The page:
I expected small misalignments and added 1/2 teeth pitch (~0.8mm at M0.5) to the distance between the gears. This means accepting a noticeable backlash. Fortunately, this backlash turns out to be better than expected given the very generous extra distance between the gears. Not suitable for fine pitch applications, but definitely sufficient for aligning a 0603.

    The part was designed to hold the luer lock and the needle by snapping them into partly open holes. This did not work at all. 3mm thick PLA is much stiffer than I expected. Experiments are needed to find the right geometry for snapping connections. Somebody must have researched that before, but I couldn't find anything on this topic yet. Any suggestions?

    The needle is forced to be concentric by two supports.They are designed to be snapping connections, but this didn't work I had to cut them open wider than planned. In the end, the support is not as strong as I planned and there is a small amount of excentricity left. Probably ok for 0603, questionable for 0402.

    So there is room for improvements. Main lessons for the next iteration so far:

    • The servo mount needs a support at the back of the servo.
    • researching the right geometry for snapping connections.
    • The holder holes need to be a little bigger. +0.3mm of the desired size is the minimum for my printer, +0.5mm is probably better.
    • The extra distance between the gears could be reduced. I will try 0.3 or 0.25 teeth pitch next time.

  • proof of concept using Fischertechnik

    Michael Mayer05/11/2018 at 15:07 0 comments

    To see if the idea works at all I started with a quick build based on Fischertechnik and some hot glue.

    The small Fischertechnik gear "Riegelscheibe Z20" fits perfectly on the 4mm part of the Luer connector. It is actually a gear with 20 teeth, modulus 0.5mm, and mates with the gears from the cheap china bags (80 gears for 2$).

    A 42 teeth single gear from this bag is easily glued onto the cut down 4-way servo horn that comes with the SG-90 servo. The gear hub fits perfectly inside the mounting groove of the servo horn and make aligning and centering of the gear very easy.

    The servo is hot-glued to a Fischertechnik element and we are ready for the first test:

    The test shows that the needle is still excentric, even when properly connected with a Luer connector. The small piece of PCB helps holding the needle centered, but it is clear that even more guidance will be needed to keep things strait.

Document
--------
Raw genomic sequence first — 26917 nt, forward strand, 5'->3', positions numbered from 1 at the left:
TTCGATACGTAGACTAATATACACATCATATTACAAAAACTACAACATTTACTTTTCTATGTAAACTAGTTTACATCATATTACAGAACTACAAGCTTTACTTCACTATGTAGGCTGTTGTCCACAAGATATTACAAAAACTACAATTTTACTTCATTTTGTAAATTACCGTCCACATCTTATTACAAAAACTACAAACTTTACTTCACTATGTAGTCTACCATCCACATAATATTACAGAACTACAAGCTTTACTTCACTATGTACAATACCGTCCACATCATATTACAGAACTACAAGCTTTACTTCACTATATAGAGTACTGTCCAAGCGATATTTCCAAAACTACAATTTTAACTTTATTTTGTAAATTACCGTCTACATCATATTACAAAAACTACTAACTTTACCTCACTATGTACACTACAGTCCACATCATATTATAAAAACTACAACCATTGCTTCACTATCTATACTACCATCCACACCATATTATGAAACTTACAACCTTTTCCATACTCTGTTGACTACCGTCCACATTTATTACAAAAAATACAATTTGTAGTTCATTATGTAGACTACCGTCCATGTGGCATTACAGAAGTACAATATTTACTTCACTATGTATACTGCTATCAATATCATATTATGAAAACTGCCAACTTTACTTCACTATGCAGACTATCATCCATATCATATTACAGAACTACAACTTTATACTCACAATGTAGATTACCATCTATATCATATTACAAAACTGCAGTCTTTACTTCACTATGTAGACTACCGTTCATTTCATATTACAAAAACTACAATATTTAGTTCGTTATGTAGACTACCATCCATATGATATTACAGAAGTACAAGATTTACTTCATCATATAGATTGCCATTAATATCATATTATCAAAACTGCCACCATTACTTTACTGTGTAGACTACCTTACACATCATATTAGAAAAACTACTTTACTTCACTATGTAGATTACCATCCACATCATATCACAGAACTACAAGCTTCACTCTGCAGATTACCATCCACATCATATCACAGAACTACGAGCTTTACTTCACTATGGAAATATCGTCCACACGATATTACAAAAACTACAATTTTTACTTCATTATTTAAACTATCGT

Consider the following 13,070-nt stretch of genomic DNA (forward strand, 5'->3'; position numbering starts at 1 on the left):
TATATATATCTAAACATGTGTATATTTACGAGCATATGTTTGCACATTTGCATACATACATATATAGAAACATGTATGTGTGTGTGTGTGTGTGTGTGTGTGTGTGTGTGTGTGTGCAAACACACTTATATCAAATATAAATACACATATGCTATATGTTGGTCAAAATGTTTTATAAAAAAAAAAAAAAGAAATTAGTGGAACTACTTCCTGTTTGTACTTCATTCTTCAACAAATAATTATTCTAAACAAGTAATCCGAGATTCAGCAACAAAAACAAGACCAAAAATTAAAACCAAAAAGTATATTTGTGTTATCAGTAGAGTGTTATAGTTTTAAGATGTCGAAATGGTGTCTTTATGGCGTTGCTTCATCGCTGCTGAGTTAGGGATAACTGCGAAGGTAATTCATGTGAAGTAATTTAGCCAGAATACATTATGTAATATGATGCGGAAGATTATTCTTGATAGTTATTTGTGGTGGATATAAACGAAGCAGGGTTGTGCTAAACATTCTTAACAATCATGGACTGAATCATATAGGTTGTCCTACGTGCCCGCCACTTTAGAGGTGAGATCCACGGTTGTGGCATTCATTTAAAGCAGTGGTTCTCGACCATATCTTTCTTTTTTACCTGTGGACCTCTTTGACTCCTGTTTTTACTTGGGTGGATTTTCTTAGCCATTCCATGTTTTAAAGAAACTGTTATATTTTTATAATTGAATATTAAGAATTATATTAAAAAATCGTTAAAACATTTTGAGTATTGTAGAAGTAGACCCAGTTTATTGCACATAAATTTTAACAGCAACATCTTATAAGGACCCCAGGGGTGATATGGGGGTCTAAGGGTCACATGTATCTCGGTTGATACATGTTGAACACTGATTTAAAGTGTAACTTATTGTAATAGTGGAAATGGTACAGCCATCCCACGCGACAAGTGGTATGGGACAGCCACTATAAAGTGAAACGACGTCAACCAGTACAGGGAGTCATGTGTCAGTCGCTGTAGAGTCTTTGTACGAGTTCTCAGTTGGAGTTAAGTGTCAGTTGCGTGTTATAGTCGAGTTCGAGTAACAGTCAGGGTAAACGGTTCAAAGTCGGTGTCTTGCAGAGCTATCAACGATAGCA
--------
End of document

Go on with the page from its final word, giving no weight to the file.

Conclusion: The general idea works, but it won't be a high precision device. It will need at least two supports for the needle. 0805 is already easy, 0603 should work but 0402 is questionable, even with two supports for the needle.

    Conclusion 2: Fischertechnik is amazing! It makes it very easy to test several construction approaches and to find out with one works best.

  • 3D-printing Fischertechnik-compatible parts

    Michael Mayer05/11/2018 at 13:56 0 comments

    A side node to myself to remember how to print parts compatible with Fischertechnik components.

    Profile for the shallow flat groove:

    Printing with r=2.0 and w=3.0 results in a too tight fit. r=2.2 and w=3.1 works, but feels a little bit loose. Use r=2.1 and w=3.1 next time.

View all 4 project logs

Enjoy this project?



GARDNERABC wrote 01/27/2020 at 05:34 point

Just fro me  to be sure : from yours description : "I expected small misalignments and added 1/2 teeth pitch (~0.8mm at M0.5)"  >> misalignment s is distance between center of  servo and  center of rail ?

I found that backlash at cheap Chinese cheap gears  is about 1 - 0.5 degree. 

I am just curious : on yours 3D printer , when you make components like this , how precisely  they can me made??

I am planing to buy my 3D printer , any recommendation  from point of tolerance  of product??



  Are you sure? yes | no

Similar Projects

Does this project spark your interest?

Become a member to follow this project and never miss any updates